But what if you’re just now starting to become passionate about this sport that was already an obsession for people like me? After witnessing first-hand both through my own actions, and those of several of my bowhunting friends, I believe I can help you nurture a more supportive position from your spouse and help you avoid some of the classic blunders we husbands make along the way. Here are three tips to help do just that.
Tip No. 1: I can do anything I want; I just can’t do EVERYTHING I want!
My wife has described me to her friends as disgustingly talented. I may never make the professional ranks of any single sport, but I’m pretty good at almost everything. The reason the “disgusting” attribute is accorded me by my wife is she’s watched me take to almost every new sport or idea I’ve ever attempted to learn like a duck to water. While she struggles to become proficient in something that gains her interest, I’m the guy who got up on water skis the very first time, who is as comfortable feathering a short angled drop shot across the tennis net as I am dishing out a no-look pass when leading a three-on-one break.
Unfortunately, that kind of aptitude breeds a couple problematic situations. For one, it means I can compete in a variety of activities – and enjoy doing so. It also usually means I get bored easily and go looking for new challenges. I’d be willing to bet that you’re not that much different.
I learned that investing my time across so many different areas made my wife feel neglected. I was investing too much time in too many things – ALL the time. In short, she wasn’t feeling the love. You’ve heard about picking your battles in marriage? Well, pick your sport. If it’s bowhunting that’s really of the utmost importance to you, then pick that – and then devote your time to her outside of the season. Don’t be on the travelling softball team as well and then wonder why she’s jealous of your time.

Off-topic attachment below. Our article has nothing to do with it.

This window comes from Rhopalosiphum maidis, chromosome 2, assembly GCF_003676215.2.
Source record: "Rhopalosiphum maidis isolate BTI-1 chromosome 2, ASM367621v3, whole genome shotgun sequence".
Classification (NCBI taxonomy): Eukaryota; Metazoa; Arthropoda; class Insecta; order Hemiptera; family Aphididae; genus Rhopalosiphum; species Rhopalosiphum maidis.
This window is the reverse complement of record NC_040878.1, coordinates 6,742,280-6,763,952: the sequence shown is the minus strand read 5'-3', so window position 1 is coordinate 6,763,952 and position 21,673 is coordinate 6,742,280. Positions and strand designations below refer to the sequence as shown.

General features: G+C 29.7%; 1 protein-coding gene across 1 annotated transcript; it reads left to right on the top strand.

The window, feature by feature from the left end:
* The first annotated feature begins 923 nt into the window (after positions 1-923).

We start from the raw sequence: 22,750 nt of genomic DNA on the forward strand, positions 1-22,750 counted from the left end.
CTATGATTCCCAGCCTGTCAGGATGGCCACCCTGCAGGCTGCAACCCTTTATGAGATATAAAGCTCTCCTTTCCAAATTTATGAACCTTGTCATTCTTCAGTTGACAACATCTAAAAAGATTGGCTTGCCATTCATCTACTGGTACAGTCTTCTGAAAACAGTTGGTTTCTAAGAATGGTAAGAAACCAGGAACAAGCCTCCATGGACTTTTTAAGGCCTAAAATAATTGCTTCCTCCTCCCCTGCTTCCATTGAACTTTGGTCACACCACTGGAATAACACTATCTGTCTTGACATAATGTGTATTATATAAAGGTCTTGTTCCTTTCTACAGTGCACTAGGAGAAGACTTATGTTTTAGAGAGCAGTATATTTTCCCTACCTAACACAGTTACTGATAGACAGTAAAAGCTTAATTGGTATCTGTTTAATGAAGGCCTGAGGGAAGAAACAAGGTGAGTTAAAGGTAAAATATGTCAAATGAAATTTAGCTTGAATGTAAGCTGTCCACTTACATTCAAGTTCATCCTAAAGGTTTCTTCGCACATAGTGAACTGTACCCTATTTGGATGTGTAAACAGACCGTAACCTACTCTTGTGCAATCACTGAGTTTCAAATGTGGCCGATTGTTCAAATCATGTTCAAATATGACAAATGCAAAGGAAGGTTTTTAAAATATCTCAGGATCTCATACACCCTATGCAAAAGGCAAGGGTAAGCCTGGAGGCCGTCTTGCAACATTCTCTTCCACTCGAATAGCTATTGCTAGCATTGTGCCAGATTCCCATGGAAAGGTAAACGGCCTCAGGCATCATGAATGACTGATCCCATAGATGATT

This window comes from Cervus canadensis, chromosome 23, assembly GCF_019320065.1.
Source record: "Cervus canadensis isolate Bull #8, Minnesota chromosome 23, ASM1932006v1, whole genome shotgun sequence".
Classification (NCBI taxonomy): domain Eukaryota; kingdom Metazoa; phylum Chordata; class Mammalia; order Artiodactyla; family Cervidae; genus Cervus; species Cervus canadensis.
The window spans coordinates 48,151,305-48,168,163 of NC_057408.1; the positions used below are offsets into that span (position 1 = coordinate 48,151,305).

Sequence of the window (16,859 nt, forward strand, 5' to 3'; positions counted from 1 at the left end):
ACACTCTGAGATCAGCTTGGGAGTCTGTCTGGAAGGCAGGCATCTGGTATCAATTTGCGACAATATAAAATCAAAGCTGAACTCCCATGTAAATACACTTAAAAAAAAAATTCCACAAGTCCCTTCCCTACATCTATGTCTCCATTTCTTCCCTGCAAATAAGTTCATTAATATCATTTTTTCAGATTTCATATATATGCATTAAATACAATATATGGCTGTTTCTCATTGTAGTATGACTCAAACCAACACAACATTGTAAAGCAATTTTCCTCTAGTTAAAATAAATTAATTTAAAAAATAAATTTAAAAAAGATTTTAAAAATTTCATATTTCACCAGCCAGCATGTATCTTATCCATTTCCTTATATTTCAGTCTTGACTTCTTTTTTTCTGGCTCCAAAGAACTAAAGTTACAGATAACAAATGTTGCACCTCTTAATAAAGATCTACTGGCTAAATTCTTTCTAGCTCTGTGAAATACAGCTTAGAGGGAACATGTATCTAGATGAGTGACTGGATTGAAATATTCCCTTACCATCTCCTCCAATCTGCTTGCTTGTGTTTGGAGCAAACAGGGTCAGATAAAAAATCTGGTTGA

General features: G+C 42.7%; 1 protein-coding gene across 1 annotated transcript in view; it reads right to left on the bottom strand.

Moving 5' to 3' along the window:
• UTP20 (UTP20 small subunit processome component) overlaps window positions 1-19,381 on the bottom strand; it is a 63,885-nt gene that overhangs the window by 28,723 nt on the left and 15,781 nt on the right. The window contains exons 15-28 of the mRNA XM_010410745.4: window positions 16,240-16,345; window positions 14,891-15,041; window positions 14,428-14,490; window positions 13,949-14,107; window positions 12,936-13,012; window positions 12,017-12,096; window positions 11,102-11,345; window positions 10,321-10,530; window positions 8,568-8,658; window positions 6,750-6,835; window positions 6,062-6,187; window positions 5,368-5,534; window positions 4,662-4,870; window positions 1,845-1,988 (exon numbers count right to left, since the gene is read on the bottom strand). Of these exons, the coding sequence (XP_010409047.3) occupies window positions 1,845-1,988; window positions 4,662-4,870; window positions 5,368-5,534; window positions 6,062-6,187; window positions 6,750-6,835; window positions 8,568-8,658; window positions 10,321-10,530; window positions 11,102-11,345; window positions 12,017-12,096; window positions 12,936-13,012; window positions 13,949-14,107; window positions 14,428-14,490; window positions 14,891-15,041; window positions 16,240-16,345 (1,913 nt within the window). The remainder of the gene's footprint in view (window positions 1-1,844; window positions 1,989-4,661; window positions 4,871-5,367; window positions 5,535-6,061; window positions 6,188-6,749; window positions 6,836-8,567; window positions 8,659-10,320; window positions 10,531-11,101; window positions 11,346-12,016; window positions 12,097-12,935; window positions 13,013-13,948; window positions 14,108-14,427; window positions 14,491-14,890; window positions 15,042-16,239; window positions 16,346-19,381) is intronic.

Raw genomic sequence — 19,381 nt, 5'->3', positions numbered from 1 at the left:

Tip No. 2: Don’t forget to date your wife.
Date? I only did that to get married! If that was your first thought when you read the topic heading, this section’s for you. Remember guys, the goal wasn’t just to get married, but to spend time with someone you loved being with. If you can’t spend the time together in the woods bowhunting, then make darn sure you’re spending it with her when the season’s not in. Merely sitting in front of the boob tube on Sundays watching your favorite NFL team while she’s under the same roof doesn’t count; put some effort into planning a real date. Get a babysitter. Buy her a new dress, and let her show it off on the town. Balking at that thought? How much did you spend on your last bow again?